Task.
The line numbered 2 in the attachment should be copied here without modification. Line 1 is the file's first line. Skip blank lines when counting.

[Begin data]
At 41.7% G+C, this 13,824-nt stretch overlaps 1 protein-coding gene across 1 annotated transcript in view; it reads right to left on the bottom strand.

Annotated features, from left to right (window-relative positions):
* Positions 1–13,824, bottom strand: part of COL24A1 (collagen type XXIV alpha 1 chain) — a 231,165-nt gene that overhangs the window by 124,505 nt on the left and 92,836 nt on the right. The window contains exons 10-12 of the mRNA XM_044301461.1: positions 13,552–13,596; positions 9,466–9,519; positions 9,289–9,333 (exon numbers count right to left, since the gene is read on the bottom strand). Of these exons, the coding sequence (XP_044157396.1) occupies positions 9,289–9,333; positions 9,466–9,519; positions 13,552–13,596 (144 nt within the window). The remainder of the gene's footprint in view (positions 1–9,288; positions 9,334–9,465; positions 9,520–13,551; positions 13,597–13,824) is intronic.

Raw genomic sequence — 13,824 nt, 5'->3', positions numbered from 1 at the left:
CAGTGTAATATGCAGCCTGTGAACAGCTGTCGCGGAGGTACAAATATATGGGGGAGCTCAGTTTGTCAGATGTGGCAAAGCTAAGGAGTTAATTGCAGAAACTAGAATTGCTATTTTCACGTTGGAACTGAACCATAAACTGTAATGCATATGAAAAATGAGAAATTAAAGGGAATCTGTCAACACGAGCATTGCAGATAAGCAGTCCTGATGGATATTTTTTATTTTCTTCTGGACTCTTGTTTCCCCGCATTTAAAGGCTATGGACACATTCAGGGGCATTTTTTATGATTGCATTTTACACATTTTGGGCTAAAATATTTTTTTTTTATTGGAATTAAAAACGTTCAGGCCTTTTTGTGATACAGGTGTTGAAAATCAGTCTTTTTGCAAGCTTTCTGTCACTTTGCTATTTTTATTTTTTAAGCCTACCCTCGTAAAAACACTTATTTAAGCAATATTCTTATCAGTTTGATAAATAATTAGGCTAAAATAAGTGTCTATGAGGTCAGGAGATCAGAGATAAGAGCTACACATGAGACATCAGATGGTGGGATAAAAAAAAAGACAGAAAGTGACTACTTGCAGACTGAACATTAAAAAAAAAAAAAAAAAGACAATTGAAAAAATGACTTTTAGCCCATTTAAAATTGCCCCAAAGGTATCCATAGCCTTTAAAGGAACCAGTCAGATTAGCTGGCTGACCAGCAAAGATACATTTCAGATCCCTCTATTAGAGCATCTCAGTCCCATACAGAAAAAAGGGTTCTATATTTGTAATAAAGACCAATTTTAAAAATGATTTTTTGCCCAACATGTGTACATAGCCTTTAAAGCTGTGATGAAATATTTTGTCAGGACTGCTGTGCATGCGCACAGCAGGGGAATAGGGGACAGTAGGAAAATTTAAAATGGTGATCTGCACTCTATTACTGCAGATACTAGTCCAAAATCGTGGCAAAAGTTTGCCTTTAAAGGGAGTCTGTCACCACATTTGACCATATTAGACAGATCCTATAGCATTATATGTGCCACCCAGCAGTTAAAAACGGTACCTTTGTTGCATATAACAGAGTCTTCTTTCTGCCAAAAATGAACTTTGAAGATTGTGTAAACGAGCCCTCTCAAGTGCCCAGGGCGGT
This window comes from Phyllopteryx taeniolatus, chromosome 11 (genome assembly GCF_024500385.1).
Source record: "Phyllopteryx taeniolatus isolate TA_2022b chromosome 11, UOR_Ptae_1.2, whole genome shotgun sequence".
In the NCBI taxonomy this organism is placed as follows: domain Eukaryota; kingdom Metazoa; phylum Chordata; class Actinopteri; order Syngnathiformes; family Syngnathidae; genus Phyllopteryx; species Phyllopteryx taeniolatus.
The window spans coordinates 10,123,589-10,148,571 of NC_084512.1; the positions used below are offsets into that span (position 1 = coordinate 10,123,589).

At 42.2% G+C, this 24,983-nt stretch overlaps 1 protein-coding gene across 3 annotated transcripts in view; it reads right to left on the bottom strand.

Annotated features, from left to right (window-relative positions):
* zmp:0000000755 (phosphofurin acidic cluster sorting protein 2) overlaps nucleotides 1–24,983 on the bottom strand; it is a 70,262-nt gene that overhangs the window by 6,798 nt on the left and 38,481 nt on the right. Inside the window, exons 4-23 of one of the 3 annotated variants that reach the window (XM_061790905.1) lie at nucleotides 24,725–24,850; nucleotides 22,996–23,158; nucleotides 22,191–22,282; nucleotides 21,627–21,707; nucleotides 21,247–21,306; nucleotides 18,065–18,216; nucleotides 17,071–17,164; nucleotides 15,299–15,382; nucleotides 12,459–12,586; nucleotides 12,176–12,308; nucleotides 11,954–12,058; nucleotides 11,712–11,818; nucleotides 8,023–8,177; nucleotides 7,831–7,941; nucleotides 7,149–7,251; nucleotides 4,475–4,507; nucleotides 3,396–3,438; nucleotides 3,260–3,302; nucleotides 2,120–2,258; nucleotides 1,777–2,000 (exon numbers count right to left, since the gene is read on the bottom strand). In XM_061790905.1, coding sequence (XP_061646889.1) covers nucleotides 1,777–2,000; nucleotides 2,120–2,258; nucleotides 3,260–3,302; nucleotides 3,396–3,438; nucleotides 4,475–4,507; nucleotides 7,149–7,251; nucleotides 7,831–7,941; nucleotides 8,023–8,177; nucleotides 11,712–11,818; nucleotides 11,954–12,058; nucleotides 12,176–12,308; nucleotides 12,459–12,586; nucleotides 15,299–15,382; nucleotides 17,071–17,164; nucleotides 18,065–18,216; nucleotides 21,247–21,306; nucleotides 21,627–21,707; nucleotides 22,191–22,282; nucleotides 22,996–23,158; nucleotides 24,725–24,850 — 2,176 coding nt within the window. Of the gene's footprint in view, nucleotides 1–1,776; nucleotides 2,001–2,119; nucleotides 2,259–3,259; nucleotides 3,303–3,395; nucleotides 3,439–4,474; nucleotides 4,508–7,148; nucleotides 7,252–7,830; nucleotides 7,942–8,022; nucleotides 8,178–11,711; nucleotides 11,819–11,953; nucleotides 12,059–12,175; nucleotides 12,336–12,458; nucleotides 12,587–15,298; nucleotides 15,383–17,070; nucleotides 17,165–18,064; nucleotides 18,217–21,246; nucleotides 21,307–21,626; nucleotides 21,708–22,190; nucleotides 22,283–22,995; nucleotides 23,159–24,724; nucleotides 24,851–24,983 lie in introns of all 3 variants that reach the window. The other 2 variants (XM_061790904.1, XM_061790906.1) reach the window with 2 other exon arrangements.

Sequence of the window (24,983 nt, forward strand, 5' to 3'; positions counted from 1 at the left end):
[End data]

Annotated features, from left to right (window-relative positions):